Last year I suggested doing a MOOC for Christmas. Participation seemed a good way to experience online learning design but after my first week with OLDsMOOC, I realise how passive my previous MOOCs have been. The challenge of OLDsMOOC is it demands action and integration. OLDsMOOC is too big for lurking. You need the sense of a group with a shared purpose. Otherwise it’s like being in a giant city for the first time; full of iconic landmarks and exciting to be there – but even better with map of the public transport systems and some familiar faces to share it with.
DIY Multimedia at https://groups.google.com/forum/?fromgroups#!forum/olds-mooc-diy-multimedia is taking shape and it’s exciting to be sharing everyone’s contributions in this way. Useful commonalities between OLD and the use of multimedia in teaching and learning are emerging. Both areas sit outside subject specialism. Multimedia is part of being digitally literate. The recognition that digital literacies would benefit from sector wide funding under the JISC Developing Digital Literacies programme was welcome. However, funds tend to go to teams already embedded in digital ways of working with the risk of assumptions made by innovators and early adopters about individual confidence and competence with working in online environments. This also applies to OLD. Experts in face-to-face design and delivery can be left to work out OLD for themselves; this can result in a mass of content posted online with little variety or interaction. A common complaint is ‘I set up a discussion forum but nobody used it!’ Experience of an online course, or MOOC, in particular the loneliness of the long distance learner, or overload of information, is invaluable. OLDsMOOC is experiential learning at its best.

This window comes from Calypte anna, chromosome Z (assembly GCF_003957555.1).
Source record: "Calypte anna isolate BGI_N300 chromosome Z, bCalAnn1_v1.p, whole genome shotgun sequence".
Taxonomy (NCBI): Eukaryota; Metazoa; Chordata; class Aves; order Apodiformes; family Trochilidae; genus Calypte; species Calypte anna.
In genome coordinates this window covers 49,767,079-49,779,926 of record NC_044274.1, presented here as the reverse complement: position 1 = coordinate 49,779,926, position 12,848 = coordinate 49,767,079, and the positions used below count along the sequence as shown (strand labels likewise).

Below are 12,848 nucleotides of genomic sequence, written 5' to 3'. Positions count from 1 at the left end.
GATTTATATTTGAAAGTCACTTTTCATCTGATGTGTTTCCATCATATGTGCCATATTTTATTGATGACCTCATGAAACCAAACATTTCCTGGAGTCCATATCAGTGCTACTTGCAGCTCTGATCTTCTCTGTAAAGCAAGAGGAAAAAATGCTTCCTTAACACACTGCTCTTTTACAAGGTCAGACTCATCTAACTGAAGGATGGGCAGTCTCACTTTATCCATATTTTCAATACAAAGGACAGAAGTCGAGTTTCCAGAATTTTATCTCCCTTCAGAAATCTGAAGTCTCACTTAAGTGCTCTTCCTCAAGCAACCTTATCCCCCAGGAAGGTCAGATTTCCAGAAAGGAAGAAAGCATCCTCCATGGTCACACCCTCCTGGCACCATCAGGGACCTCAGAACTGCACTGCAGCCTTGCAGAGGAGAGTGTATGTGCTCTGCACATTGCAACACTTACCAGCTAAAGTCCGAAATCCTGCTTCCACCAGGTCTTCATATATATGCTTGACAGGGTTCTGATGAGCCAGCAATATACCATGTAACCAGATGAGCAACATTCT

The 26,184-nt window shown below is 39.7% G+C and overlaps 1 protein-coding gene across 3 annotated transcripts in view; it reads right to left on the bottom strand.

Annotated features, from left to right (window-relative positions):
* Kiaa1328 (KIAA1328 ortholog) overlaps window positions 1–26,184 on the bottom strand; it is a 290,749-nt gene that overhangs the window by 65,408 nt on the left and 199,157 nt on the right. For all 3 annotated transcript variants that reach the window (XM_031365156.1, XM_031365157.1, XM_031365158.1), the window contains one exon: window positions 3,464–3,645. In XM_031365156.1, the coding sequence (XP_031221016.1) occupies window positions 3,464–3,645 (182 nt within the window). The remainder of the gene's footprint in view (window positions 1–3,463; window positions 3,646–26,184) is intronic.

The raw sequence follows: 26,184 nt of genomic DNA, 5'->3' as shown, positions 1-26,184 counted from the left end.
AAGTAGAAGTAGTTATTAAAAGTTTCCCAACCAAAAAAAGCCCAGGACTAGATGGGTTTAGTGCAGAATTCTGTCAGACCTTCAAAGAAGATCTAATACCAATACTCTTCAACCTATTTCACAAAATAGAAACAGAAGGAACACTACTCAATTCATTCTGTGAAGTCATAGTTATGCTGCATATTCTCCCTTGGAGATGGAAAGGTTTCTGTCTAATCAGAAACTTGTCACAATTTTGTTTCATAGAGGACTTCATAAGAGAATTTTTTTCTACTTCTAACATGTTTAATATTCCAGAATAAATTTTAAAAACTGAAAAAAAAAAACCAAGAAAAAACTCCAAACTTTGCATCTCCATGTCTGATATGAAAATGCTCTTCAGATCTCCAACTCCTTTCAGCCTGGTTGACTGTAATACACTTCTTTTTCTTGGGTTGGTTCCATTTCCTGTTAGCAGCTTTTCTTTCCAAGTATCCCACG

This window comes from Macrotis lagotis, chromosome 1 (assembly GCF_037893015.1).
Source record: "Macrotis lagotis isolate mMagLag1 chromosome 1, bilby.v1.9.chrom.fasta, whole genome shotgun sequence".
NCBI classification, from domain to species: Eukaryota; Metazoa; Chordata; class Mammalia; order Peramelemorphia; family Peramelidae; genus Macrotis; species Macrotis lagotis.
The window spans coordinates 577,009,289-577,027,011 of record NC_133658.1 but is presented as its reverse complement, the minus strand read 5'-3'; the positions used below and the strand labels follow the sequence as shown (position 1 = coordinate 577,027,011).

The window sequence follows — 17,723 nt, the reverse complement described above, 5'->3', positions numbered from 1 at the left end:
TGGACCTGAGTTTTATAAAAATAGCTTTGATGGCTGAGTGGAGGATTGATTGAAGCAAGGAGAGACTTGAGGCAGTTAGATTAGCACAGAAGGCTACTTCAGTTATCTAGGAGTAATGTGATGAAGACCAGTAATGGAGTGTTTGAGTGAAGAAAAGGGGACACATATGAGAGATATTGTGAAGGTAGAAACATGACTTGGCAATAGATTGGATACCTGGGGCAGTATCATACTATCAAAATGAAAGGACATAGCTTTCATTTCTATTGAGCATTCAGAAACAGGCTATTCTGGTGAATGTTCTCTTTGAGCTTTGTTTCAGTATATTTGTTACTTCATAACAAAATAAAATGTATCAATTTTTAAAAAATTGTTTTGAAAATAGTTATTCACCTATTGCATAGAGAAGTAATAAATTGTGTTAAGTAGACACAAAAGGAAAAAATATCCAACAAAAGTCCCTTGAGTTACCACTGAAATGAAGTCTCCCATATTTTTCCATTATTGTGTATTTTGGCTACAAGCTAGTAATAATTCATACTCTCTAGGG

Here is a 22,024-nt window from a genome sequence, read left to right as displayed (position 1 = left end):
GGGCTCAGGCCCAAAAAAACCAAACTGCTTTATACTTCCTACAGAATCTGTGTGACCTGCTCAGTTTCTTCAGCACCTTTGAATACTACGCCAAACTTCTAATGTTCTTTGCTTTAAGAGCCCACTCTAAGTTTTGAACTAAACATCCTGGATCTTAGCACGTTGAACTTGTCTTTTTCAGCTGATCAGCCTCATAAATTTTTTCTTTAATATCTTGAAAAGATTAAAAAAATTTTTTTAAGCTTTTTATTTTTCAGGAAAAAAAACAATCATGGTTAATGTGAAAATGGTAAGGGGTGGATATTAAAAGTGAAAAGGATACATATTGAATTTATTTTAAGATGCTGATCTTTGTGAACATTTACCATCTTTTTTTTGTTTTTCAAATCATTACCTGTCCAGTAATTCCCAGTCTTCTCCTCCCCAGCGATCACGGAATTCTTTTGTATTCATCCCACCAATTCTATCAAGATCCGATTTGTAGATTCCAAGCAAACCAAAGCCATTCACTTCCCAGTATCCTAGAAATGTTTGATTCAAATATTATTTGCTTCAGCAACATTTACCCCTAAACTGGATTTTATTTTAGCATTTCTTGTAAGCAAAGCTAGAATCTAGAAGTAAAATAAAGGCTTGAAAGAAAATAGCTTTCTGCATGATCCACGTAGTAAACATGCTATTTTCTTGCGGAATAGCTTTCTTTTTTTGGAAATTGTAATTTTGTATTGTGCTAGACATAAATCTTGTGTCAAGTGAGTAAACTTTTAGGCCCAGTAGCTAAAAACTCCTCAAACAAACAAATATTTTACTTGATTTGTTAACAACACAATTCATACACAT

The strange becomes familiar: Facebook has arrived on OLDsMOOC!
Facebook has arrived! After the strangeness of Cloudworks and initiation into Google Groups, the OLDs Facebook site offers a welcome familiar face. Facebook for me has become a useful mechanism for keeping up to date with community groups and organisations as well as family and friends. To see OLDsMOOC appear here was almost a relief; at last, an environment I can integrate into my daily online routine. The link between familiar online environments and retention might be worth further investigatinon.
The OLDs calendar of w/b on Thursdays is another anomaly I’m finding difficult to adjust to. I can’t shift from feeling Mondays is the start of the week. Does OLD work best when operating on a traditional time scale? Another question to reflect on for future practice.